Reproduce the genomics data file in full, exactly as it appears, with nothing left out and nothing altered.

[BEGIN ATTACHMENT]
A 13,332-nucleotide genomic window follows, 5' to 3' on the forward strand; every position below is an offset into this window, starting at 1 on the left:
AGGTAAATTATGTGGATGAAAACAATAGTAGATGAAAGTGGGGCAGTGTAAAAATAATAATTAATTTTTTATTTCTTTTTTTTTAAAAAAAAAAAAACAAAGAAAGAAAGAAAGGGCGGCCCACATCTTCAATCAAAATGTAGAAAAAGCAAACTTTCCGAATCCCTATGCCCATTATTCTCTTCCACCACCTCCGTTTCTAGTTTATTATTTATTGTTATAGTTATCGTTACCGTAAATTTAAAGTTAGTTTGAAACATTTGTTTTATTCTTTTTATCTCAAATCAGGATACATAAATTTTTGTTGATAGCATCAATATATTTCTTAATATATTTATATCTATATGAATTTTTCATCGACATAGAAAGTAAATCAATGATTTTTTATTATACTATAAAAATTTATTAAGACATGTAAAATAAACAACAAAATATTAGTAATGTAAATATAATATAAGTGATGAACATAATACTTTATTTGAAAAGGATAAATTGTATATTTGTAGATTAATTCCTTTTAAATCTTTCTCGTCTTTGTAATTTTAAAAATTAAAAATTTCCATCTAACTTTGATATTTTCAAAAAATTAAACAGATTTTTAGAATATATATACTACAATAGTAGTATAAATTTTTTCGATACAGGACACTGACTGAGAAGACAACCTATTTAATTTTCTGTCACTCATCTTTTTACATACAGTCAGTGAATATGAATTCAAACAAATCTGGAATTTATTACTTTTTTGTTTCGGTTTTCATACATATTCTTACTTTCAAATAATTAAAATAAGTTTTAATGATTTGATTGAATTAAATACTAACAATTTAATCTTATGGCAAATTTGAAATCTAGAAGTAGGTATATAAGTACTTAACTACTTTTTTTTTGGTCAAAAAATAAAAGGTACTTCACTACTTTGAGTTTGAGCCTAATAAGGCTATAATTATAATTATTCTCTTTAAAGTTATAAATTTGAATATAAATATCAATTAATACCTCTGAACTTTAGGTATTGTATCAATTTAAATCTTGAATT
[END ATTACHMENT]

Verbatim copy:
A 13,332-nucleotide genomic window follows, 5' to 3' on the forward strand; every position below is an offset into this window, starting at 1 on the left:
AGGTAAATTATGTGGATGAAAACAATAGTAGATGAAAGTGGGGCAGTGTAAAAATAATAATTAATTTTTTATTTCTTTTTTTTTAAAAAAAAAAAAACAAAGAAAGAAAGAAAGGGCGGCCCACATCTTCAATCAAAATGTAGAAAAAGCAAACTTTCCGAATCCCTATGCCCATTATTCTCTTCCACCACCTCCGTTTCTAGTTTATTATTTATTGTTATAGTTATCGTTACCGTAAATTTAAAGTTAGTTTGAAACATTTGTTTTATTCTTTTTATCTCAAATCAGGATACATAAATTTTTGTTGATAGCATCAATATATTTCTTAATATATTTATATCTATATGAATTTTTCATCGACATAGAAAGTAAATCAATGATTTTTTATTATACTATAAAAATTTATTAAGACATGTAAAATAAACAACAAAATATTAGTAATGTAAATATAATATAAGTGATGAACATAATACTTTATTTGAAAAGGATAAATTGTATATTTGTAGATTAATTCCTTTTAAATCTTTCTCGTCTTTGTAATTTTAAAAATTAAAAATTTCCATCTAACTTTGATATTTTCAAAAAATTAAACAGATTTTTAGAATATATATACTACAATAGTAGTATAAATTTTTTCGATACAGGACACTGACTGAGAAGACAACCTATTTAATTTTCTGTCACTCATCTTTTTACATACAGTCAGTGAATATGAATTCAAACAAATCTGGAATTTATTACTTTTTTGTTTCGGTTTTCATACATATTCTTACTTTCAAATAATTAAAATAAGTTTTAATGATTTGATTGAATTAAATACTAACAATTTAATCTTATGGCAAATTTGAAATCTAGAAGTAGGTATATAAGTACTTAACTACTTTTTTTTTGGTCAAAAAATAAAAGGTACTTCACTACTTTGAGTTTGAGCCTAATAAGGCTATAATTATAATTATTCTCTTTAAAGTTATAAATTTGAATATAAATATCAATTAATACCTCTGAACTTTAGGTATTGTATCAATTTAAATCTTGAATT